Angeline M. G. Song

The Crucial Difference between Miriam of Exodus 2 and the character of Stephen in Tarantino’s Django Unchained

In Exod. 2:7, Moses’ sister Miriam uses the term עברי/ibri (Hebrew) to describe her own people when she addresses Pharaoh’s daughter, instead of “Israelite’’ or “sons/daughters of Israel’’. Scholars have established that the term, particularly as it is used in Exodus 1 and 2, implies an ideology of Difference and Otherness. It has racist overtones and is potentially degrading to those so (mis)addressed. In this postcolonial reading, I contend that Miriam employed it as part of colonial mimicry (à la Homi K. Bhabha) within an overall pragmatic strategy often pursued by members of the oppressed. She employs this tactic to save her infant brother, in contrast to Stephen, the black head servant in Tarantino’s Django Unchained.

Stephen mimics his master’s every last word in a laughably excessive display of deference, for it is this strange ritual that helps him retain his unique position as favored Other. But his character soon takes a menacing turn when he emerges as one who derives tremendous pleasure from oppressing his own people in order to reinforce his privileged position. This interpretation is being issued from the vantage point of a flesh-and-blood postcolonized reader: I am a Malay-Chinese (Peranakan) female who grew up in a patriarchal, postcolonial country; my ancestors were, I suggest, excellent mimic (wo)men of their British colonial masters and today, my mother tongue– Baba Malay – is almost non-existent. I am currently living as a Minority Other in a predominantly Western, increasingly bi-cultural Aotearoa New Zealand.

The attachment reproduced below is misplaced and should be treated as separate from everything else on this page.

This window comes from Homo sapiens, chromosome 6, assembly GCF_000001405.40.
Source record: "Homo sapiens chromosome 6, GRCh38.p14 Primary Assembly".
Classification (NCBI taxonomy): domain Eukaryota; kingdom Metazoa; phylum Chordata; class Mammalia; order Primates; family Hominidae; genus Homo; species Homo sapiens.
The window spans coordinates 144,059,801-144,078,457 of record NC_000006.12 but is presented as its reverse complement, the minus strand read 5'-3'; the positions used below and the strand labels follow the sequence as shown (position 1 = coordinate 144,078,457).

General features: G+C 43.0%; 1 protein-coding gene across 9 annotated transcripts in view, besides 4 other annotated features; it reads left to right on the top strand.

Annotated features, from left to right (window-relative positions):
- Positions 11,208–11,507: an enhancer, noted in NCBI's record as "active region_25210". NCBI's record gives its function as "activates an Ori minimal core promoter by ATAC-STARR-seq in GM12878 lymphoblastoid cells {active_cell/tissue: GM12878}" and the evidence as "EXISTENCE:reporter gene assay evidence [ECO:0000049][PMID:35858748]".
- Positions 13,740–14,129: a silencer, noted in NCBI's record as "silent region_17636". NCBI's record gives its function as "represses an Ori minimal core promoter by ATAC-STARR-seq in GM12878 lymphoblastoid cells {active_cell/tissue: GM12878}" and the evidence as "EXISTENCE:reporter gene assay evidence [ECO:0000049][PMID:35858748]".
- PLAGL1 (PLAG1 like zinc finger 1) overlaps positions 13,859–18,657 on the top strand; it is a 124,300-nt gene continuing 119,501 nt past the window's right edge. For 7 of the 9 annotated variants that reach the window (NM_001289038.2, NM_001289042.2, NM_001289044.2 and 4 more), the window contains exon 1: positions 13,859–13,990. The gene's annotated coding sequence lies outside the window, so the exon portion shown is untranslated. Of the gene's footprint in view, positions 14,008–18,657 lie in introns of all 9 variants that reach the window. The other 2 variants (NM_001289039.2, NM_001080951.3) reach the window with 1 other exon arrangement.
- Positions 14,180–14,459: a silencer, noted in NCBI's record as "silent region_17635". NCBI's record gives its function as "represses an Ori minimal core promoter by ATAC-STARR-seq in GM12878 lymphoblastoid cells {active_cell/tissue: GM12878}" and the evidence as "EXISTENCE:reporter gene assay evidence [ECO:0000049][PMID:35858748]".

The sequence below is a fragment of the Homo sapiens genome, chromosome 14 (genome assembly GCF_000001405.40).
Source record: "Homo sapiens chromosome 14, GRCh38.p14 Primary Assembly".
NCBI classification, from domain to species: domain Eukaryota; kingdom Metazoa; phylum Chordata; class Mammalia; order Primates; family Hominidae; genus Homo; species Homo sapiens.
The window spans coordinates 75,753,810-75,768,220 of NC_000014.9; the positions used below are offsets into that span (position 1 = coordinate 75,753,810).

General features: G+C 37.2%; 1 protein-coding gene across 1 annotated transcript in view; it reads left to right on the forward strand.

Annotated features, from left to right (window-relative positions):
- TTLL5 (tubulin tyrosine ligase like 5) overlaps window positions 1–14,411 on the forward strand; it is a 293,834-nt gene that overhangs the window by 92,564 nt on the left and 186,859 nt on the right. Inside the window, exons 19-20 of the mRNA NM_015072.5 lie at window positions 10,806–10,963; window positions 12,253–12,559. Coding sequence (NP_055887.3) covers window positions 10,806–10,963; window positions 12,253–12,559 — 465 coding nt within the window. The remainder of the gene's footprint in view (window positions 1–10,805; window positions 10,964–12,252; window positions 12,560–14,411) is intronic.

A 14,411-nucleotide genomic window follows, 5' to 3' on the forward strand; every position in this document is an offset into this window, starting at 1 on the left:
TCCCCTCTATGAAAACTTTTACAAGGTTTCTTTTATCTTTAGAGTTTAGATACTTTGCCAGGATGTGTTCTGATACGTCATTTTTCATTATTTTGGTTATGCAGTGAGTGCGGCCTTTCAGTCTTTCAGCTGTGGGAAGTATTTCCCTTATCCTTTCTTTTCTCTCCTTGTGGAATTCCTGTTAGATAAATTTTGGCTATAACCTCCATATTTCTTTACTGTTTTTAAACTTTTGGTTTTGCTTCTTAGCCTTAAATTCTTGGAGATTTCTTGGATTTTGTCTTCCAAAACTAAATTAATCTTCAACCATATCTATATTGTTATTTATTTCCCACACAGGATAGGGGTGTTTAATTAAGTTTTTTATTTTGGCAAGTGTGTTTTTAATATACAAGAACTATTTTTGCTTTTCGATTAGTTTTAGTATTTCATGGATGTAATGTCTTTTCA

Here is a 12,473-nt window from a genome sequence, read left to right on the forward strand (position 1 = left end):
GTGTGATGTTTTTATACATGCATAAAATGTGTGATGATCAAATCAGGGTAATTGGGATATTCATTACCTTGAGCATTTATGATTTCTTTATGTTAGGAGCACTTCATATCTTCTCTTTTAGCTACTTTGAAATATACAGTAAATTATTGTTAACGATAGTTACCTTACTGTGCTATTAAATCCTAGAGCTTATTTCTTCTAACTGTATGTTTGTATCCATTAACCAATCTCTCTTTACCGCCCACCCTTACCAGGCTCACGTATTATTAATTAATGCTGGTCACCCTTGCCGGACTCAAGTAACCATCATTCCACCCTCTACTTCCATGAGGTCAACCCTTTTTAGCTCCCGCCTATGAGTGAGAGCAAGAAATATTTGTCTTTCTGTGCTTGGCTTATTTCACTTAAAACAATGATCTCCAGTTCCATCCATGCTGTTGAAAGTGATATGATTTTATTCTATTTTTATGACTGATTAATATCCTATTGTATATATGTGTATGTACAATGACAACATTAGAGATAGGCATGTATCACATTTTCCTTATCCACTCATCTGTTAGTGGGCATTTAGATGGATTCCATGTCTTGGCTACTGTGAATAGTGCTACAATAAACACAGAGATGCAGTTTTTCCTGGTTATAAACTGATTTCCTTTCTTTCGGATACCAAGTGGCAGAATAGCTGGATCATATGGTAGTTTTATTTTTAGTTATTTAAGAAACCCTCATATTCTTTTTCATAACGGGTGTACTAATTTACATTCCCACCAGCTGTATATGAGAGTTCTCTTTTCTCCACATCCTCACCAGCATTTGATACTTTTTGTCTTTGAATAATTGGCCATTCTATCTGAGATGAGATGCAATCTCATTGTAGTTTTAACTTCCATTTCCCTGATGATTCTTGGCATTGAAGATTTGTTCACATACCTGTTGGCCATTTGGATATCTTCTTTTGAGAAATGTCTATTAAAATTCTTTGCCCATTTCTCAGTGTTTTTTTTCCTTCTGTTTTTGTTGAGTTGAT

Robert Tilley

Apocalyptic Illiteracy and the Role of Liberal Abstraction in the Formation of Modern Biblical Criticism

In his book From Tradition to the Gospel (1919), Martin Dibelius, often held to be the father of New Testament Form Criticism, enunciated two fundamental assumptions to Gospel criticism: that the early Christians were apocalyptic in belief and thus eschatological in outlook; and that they were, by and large, illiterate. As a consequence, they had no interest or ability to write things down, but as the eschaton failed to arrive, the early company of believers moved from a more ‘charismatic’ faith to an institutional faith with its attendant hierarchy, formation of an exclusive priesthood, and rise of dogma. The problem is that there is no evidence of widespread illiteracy, nor is first century apocalyptic synonymous with eschatology. Furthermore, first century apocalyptic was characterised by an accent on written texts and a hierarchical communion marked by priesthood. How was it that such an unscholarly view came to be held as a truism? This paper explores the role of liberal bourgeoisie ideology in the formation of modern biblical criticism.